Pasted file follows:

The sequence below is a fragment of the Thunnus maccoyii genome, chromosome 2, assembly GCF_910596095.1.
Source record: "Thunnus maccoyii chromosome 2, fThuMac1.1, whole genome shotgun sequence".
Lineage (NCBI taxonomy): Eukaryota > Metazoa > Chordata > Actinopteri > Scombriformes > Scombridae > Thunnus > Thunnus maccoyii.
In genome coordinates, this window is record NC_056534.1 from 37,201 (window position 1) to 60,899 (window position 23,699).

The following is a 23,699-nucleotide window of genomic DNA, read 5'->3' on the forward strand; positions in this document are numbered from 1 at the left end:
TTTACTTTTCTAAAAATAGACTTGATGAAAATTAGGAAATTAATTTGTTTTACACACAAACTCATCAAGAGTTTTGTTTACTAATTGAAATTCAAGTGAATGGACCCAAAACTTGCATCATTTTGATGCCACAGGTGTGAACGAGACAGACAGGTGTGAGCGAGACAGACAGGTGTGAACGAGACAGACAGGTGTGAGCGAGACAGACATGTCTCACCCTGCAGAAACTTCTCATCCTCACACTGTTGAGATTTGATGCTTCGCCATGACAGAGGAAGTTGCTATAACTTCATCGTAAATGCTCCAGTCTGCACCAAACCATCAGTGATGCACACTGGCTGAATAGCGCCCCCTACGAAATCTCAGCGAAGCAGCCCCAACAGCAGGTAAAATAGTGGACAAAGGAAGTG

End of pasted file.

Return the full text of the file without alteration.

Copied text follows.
The sequence below is a fragment of the Thunnus maccoyii genome, chromosome 2, assembly GCF_910596095.1.
Source record: "Thunnus maccoyii chromosome 2, fThuMac1.1, whole genome shotgun sequence".
Lineage (NCBI taxonomy): Eukaryota > Metazoa > Chordata > Actinopteri > Scombriformes > Scombridae > Thunnus > Thunnus maccoyii.
In genome coordinates, this window is record NC_056534.1 from 37,201 (window position 1) to 60,899 (window position 23,699).

The following is a 23,699-nucleotide window of genomic DNA, read 5'->3' on the forward strand; positions in this document are numbered from 1 at the left end:
TTTACTTTTCTAAAAATAGACTTGATGAAAATTAGGAAATTAATTTGTTTTACACACAAACTCATCAAGAGTTTTGTTTACTAATTGAAATTCAAGTGAATGGACCCAAAACTTGCATCATTTTGATGCCACAGGTGTGAACGAGACAGACAGGTGTGAGCGAGACAGACAGGTGTGAACGAGACAGACAGGTGTGAGCGAGACAGACATGTCTCACCCTGCAGAAACTTCTCATCCTCACACTGTTGAGATTTGATGCTTCGCCATGACAGAGGAAGTTGCTATAACTTCATCGTAAATGCTCCAGTCTGCACCAAACCATCAGTGATGCACACTGGCTGAATAGCGCCCCCTACGAAATCTCAGCGAAGCAGCCCCAACAGCAGGTAAAATAGTGGACAAAGGAAGTG